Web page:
Auburn would escape Nashville thanks to the leg of Damon Duval (file that away) and his 49-yard kick with two minutes to play. They’d do the same thing the next week at home against Mississippi State as Duval kicked three fourth quarter field goals including the winner with eighteen seconds to play as Auburn won 16-14.
Could he make it three for three? In marched Steve Spurrier and the top-ranked Florida Gators on a windy October night.
Auburn held Florida to negative-36 rushing yards, picked off Rex Grossman four times, and posted thirteen points in the fourth quarter, with none bigger than the final three off the leg of their All-American kicker.
Sitting at 5-1, Auburn felt pretty good about themselves, but had to scratch and claw the next week against a sneaky good Louisiana Tech team.
The Bulldogs came to town led by Luke McCown and proceeded to roll up better than 500 yards of offense and take Auburn to overtime. They scored 21 in the fourth quarter to force an extra period, but Daniel Cobb’s touchdown pass was all the Tigers would need for a 48-41 sizzling win.
Perhaps unnoticed in the stat line in that game is the number for a kid named Carnell Williams, who ran sixteen times for 78 yards and a score. He’d become pretty good in his time at Auburn.
Perhaps winded from four straight close games, Auburn ventured to Fayetteville the next week and just got Piggied. Tuberville did seem to have an odd complex against the Hogs early on and this was the pinnacle. Arkansas blasted Auburn 42-17 (even though we saw one speedy long touchdown from Carnell Williams) sending Auburn home with a much-needed bye week ahead of them.
Auburn rested up and met Georgia in Athens with a bounceback win on their minds. Georgia had a new coach named Mark Richt, who was the offensive architect for Florida State over the last several years. He’d left after the Seminoles reached their third straight BCS championship game to take over for Jim Donnan.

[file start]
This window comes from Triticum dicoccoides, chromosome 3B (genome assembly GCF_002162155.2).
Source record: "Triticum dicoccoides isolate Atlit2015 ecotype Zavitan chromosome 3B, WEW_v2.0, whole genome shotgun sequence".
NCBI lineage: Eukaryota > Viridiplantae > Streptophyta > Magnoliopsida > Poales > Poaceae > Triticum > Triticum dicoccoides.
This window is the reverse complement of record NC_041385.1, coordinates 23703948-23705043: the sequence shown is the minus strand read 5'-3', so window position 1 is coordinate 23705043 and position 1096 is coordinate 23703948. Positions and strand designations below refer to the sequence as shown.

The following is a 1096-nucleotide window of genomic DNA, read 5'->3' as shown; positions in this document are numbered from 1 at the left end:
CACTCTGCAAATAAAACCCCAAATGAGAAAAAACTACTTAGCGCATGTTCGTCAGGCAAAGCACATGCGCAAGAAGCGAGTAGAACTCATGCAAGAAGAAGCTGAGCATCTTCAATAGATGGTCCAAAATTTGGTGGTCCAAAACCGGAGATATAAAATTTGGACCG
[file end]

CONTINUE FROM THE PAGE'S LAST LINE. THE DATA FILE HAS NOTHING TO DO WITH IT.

In a close and hard-fought game, Carnell Williams carried the ball an Auburn record 41 times, gaining 167 yards and scoring twice, but it was his receiving skills that put Auburn in position for the final score.
The Tigers escaped 24-17, sitting at 7-2 with still two games to play in the regular season. In came Alabama at 5-5 under their own new head coach Dennis Franchione. The Tide had lost three of their last four and were limping a bit as they entered Jordan-Hare Stadium. And to start the game, it looked like they’d get run out of the building, until disaster struck for Auburn.
Carnell Williams carried five times early for the Tigers, gaining 39 yards, before breaking his leg. It seemed like the air went completely out of the stadium as the hero of the Georgia game left the field, and Alabama took advantage of a hurt stadium.
The Tide rushed for 348 yards and blew out a sullen Tiger team 31-7. After what looked like a promising year, Auburn was all of a sudden 7-3 and had to pick it up to go play at LSU for the first time since the Cigar Game.
Don’t think LSU had forgotten about that little incident, either.
Auburn didn’t crack the 300 yard mark on offense in Baton Rouge, and LSU rolled out to a 27-7 lead before finally winning 27-14, with the band even getting in on the revenge.
At a middling 7-4, the Tigers went to play in the Peach Bowl against North Carolina, where exactly one cool thing happened.
The announcers didn’t even know what to make out of it.
So Auburn lost its final three games, finishing 7-5 in 2001, making you wonder what the Tigers would do it 2002. Tuberville had gone to Atlanta in his second season, then limped home at the end of year three. Auburn needed to do something or else that seat would start to get a little hot.
Coming Next: Some Other Guy Named Ronnie Brown